Symud i'r prif gynnwys
Cuddio Rhestr Erthyglau

9 erthygl ar y dudalen hon







Bursting of a Cloud in Cardiganshire.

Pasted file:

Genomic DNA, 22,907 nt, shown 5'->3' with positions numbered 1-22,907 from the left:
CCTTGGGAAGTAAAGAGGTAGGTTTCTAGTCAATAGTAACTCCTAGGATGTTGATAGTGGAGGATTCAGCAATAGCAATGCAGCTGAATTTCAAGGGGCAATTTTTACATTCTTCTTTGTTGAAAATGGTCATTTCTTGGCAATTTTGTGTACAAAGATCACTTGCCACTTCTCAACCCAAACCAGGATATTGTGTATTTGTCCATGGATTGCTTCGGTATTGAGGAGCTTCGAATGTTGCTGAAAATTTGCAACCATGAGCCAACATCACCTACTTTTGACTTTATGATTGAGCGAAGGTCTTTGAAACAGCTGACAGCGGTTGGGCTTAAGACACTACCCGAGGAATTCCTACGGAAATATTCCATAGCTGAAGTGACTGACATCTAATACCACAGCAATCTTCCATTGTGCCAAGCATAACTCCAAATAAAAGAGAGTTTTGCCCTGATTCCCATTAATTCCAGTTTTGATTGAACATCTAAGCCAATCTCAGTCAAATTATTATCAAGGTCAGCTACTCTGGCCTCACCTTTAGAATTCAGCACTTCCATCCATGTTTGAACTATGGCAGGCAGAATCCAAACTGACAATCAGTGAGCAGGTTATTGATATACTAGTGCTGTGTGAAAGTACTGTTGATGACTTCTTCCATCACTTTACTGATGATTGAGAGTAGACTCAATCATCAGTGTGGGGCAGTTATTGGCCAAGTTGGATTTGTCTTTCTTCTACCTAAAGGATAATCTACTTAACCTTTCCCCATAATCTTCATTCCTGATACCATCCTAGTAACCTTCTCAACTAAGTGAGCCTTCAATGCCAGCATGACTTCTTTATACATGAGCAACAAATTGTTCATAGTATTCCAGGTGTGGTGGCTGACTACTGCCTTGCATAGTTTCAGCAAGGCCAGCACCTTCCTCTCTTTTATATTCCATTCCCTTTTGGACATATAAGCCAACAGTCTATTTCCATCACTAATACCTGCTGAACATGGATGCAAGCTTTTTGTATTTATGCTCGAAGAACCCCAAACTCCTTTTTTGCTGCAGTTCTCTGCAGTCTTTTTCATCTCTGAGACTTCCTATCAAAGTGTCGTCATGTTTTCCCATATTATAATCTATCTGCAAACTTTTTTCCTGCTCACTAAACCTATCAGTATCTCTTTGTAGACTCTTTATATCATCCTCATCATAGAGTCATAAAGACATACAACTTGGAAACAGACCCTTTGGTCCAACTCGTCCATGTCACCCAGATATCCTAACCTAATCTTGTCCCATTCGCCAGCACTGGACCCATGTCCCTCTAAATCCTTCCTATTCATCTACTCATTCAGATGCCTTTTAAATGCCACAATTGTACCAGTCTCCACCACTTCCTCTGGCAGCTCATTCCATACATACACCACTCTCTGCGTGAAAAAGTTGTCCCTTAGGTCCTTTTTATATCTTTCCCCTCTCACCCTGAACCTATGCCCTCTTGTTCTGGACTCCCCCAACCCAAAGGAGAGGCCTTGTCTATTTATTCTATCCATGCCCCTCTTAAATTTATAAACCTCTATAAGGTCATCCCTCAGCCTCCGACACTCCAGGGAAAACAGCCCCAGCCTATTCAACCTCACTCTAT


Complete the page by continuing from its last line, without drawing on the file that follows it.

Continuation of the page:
Bursting of a Cloud in Cardiganshire. A COUNTY BRIDGE DESTROYED. Owing to the destruction of the county bridge at the village of Llanilar through the sudden flooding of the Adal (n Monday, the Surveyor, Mr. Roderick Lloyd, hastily summoned the local members of the County Council to confer with him on the spot on Tuesday morning. The members present were- Messrs Benjamin Jones, Brynda, Evan Richards, Penuwch Robert Ellis and Edward Evans, Aber- ystwyth. Instructions were given to have all vehicular traffic guarded off from the standing remains of the bridge as what remained was con- sidered insecure and dangerous. It is understood that a temporary bridge will be erected forthwith in order to lessen the inconvenience to the in- habitants and visitors as much as possible. The flooding of the river was due to the bursting of a cloud. ANOTHER REPORT. About 2 p.m. on Monday last a terrific thunder- storm broke over Llanilar such as is not re- membered during the last fifty years. The brook Adal which 24 hours previously was scarcely perceptible, so small was its flow of water, assumed gigantic proportions, bearing down huge trees, &c., in its rapid course. The effect of the flood was most noticeable at the mouth of the stream. The timber which was carried down formed a dam under the railway bridge at the confluence of the Adal and Ystwyth and the fast gathering water spread over acres of land reaching within a 100 yards of the railway station. The weight and force of such a large volume of water proved too much for the small bridge and it was swept clean away, only a portion of the upper or east wall re- maining. Having made this outlet the water soon subsided. Fortunately the 2.30 p.m. train from Aberystwyth had passed before the flood began to accumulate, but the train arriving at Aberystwyth about five had to remain at Llanilar. Mr. Lloyd, the stationmaster had promptly advised the officials at Aberystwyth of the accident and a train (with a break down gang) had been immediately sent off to meet the other. A temporary footbridge was thrown across the gap and the passengers and luggage were transhipped" or transferred with very little delay and inconvenience. The goods traffic was held over until Tuesday when early that morning the damage was temporarily made srood and traffic proceeded as usual. About a quarter of an hour later, when the flood was at its height, the dam below the bridge at the village was swept clean away, and the rush of water quickly undermined the foundation of the bridge. First the retaining wall. which was built about 25 years ago. gave way and the blocks of masonry from this wall formed a kind of dam and helped to force the water against and under the foundation. The crowd who had assembled at the approaches were warned to keep back, and no sooner had the people withdrawn to a place of safety than the bridge was seen to totter and began to crumble away until half of the bridge had been swallowed by the greedy torrent. Below we publish a graphic description from the mouths of eye witnesses which will be read with interest. Mr. John Morgan, who lives in the house nearest the bridge said between three and four o'clock on Monday afternoon he was attracted by a rumbling- noise resembling that of distant thunder, and upon going to the rear of his house to know the cause, saw the greatest flood he has ever witnessed in the river Adal during the last thirty years. The noise was caused by stones being carried down by the flood and hurled against the side of the bridge. He noticed a great upheaval of the water as of a gigantic spring at. the point where the large stones had been placed a few years ago for purposes of pinning the foundation of the bridge, and no doubt those stones now did more harm than good. Just before the collapse the roar and vibration was terrible. Had it not been for the retaining wall at the bottom of the garden of Glaanadl, matters might have assumed a most serious aspect, and he questioned if his house, or portions of it, would have escaped. Mr. W. Davies, Llettymoel, said, In common with others I went to see the flood and watch the bridge. It was inevitable the bridge should collapse after the dam below the bridge had been washed away, there was nothing then to prevent the undermining of the bridge and as soon as that took place the catastrophe was a foregone con- clusion. At the request of Mrs. Morris, I went to see how the retaining wall at the bottom of her garden was faring, and although the force of water there was far greater than at the bridge, the wall stood firm, thanks to the dam at the lower end of the wall. But for this wall the gardens and the adjacent stable and outhouses would most probably have received serious injury." Mrs. Morris, Glanadal, said she went after the tropical-like torrents had abated, to view the flood and bridge. The din was deafening and the vibration frightful. It was evident the dam or weir below the bridge had given way and the bridge itself was in imminent danger. Presently the retaining wall above the bridge fell in and dammed the water whose force and weight consequently against the bridge was irresistible. Mr. J. Morgan and Mr. W. Davies warned the people to keep off the approaches as the bridge was tottering and about to fall, and very soon their words proved true, fortunately, however, the collapse was gradual and the debris was swept away as it fell. She remembers such another flood between fiftv and sixty years ago when "Efail Dafydd y Gof" (D. Evans' smithy), which was situate where the retaining wall which first gave way on Monday stood, was washed away and when the first subsidence in the bridge took place, the second subsidence occurred about six years ago. After the former flood a thorough examination of the bridge was made and the dam below the bridge was the result of that inspection. This dam or weir consisted of five wide steps or terraces, the lowest of which was level with the bed of the river at that point. The weir has only once been repaired properly since. Both bridge and weir have been less looked after since the advent of the County Council regime ten years ago. Mr. W. Davies. grocer, whose house is nearly opposite that of Mr. J. Morgan, said, "I was at Aberystwyth when I heard the news and you can imagine my feeling when I tell you that my stable, &c., are situate on the bank of the river close to the bridge. The accident was the inevitable result of the dam being swept away. It was exactly what Mr. J. J. Morris predicted when the foundation of the bridge was pinned up a few years back and the dam not properly repaired at the same time. He was ridiculed for his warning then, but he has the best of the laugh now." Mr. J. J, Morris corroborated the statement made by Mr. Davies and said when he heard the news at Aberystwyth, he had the grim satisfaction that his prediction had been fulfilled. -_u_